US interest rates are going up. Futures markets expect the fed funds rate, which is now 2.2 per cent, to rise to almost 3 per cent by the end of next year. They believe this largely because the Fed has told them to do so. It has said that if growth and inflation turn out as expected it will raise the funds rate to just over 3 per cent by next December. Whether we should worry about this – and what we should do about it – depends heavily upon how bond markets react.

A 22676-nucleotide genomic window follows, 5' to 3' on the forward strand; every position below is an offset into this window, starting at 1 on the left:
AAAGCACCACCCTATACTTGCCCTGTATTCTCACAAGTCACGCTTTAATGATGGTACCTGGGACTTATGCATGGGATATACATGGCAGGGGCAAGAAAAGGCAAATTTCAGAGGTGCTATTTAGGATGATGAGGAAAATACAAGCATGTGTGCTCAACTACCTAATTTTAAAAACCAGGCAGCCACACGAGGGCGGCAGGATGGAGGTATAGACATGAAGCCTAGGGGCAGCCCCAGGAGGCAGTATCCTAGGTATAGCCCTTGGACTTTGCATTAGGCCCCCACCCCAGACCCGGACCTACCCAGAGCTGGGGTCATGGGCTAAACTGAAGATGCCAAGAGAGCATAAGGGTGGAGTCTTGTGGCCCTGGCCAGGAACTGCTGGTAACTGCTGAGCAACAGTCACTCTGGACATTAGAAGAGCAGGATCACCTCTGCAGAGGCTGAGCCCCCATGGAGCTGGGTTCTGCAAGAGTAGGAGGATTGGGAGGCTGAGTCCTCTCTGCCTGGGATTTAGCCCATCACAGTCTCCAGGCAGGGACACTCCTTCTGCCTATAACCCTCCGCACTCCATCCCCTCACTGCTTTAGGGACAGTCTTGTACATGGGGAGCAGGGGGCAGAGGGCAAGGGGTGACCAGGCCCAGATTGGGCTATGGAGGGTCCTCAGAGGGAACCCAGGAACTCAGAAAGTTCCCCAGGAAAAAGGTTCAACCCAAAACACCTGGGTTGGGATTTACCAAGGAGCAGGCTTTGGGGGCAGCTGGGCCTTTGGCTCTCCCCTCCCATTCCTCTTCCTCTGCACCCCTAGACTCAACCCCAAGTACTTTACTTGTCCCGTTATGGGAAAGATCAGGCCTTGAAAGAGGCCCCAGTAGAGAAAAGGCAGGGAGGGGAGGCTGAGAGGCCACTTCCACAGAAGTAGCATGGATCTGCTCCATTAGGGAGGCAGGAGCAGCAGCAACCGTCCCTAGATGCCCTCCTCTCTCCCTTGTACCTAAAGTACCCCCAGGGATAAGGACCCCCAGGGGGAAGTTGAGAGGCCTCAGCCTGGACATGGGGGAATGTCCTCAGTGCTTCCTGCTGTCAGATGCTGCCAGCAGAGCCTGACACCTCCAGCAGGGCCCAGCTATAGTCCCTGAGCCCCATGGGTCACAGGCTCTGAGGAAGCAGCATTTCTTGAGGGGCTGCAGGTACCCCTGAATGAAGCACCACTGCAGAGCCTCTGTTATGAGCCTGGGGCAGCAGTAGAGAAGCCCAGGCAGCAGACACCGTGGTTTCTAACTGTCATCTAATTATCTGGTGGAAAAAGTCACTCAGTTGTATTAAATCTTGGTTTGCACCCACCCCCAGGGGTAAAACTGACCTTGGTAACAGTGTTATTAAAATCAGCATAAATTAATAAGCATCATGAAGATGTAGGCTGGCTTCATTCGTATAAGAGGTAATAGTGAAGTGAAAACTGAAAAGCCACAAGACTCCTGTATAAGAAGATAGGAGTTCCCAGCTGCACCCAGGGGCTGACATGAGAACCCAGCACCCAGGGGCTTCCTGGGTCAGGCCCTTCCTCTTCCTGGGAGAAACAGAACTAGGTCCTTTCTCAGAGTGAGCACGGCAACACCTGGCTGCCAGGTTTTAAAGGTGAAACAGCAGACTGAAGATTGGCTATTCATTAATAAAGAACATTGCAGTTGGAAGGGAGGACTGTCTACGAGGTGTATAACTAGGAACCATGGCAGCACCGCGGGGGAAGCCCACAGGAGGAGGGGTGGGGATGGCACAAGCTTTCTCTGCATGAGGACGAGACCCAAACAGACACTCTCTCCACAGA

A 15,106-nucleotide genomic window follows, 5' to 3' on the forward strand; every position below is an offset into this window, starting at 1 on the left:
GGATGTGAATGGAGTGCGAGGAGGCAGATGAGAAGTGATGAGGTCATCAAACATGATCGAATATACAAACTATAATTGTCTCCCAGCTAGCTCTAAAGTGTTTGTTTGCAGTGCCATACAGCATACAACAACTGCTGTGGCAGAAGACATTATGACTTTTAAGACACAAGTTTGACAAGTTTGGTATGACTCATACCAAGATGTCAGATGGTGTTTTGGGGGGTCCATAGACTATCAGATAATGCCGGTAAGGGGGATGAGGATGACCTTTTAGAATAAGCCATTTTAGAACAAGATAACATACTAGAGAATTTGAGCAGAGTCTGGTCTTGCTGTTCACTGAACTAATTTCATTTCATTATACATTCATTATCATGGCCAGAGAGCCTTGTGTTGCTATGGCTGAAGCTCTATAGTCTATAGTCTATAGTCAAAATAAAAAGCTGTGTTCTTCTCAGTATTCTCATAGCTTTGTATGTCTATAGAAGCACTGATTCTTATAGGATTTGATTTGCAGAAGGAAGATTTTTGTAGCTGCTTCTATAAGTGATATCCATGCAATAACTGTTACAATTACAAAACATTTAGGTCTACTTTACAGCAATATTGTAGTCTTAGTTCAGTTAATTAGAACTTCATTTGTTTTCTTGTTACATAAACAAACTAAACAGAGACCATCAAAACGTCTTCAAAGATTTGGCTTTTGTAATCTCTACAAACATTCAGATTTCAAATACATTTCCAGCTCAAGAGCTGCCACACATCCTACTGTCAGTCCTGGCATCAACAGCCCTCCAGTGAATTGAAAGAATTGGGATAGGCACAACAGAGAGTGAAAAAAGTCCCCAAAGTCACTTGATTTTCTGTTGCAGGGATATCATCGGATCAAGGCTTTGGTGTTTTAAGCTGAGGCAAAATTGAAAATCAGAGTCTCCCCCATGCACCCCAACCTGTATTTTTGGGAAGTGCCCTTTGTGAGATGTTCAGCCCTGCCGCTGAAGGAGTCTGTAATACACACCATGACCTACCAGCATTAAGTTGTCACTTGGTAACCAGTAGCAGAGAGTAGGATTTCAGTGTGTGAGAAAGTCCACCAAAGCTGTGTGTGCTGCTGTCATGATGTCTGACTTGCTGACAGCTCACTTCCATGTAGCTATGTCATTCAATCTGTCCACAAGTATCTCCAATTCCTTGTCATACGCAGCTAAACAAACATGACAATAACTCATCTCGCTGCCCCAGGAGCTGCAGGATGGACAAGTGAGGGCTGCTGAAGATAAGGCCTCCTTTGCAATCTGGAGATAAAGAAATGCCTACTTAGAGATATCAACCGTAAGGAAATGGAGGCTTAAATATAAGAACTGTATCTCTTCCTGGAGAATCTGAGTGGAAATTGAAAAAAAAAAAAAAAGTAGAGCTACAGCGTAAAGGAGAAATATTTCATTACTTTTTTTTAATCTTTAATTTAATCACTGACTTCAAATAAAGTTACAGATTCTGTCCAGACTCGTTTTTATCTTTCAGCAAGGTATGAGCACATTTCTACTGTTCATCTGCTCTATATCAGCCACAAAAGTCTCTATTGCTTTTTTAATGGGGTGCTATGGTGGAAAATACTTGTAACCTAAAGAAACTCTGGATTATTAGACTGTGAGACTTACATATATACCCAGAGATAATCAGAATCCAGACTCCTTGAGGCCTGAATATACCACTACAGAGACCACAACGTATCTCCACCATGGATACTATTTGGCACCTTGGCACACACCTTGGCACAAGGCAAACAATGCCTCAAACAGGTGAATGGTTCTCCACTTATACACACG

I say so for a simple reason. The yield curve (the difference between long-term and short-term interest rates) predicts recessions. When it inverts – with long yields below short ones – a recession follows. And if it doesn’t invert, growth continues.
My chart shows the point. It shows the gap between 10-year yields and the fed funds rate, lagged three years, plotted against the three-yearly change in US industrial production. The link might not look especially strong. But this is because the relationship takes a particular form. When 10-year yields fall below the funds rate, a recession follows: this happened in 1989, 1999-00 and in 2006-07.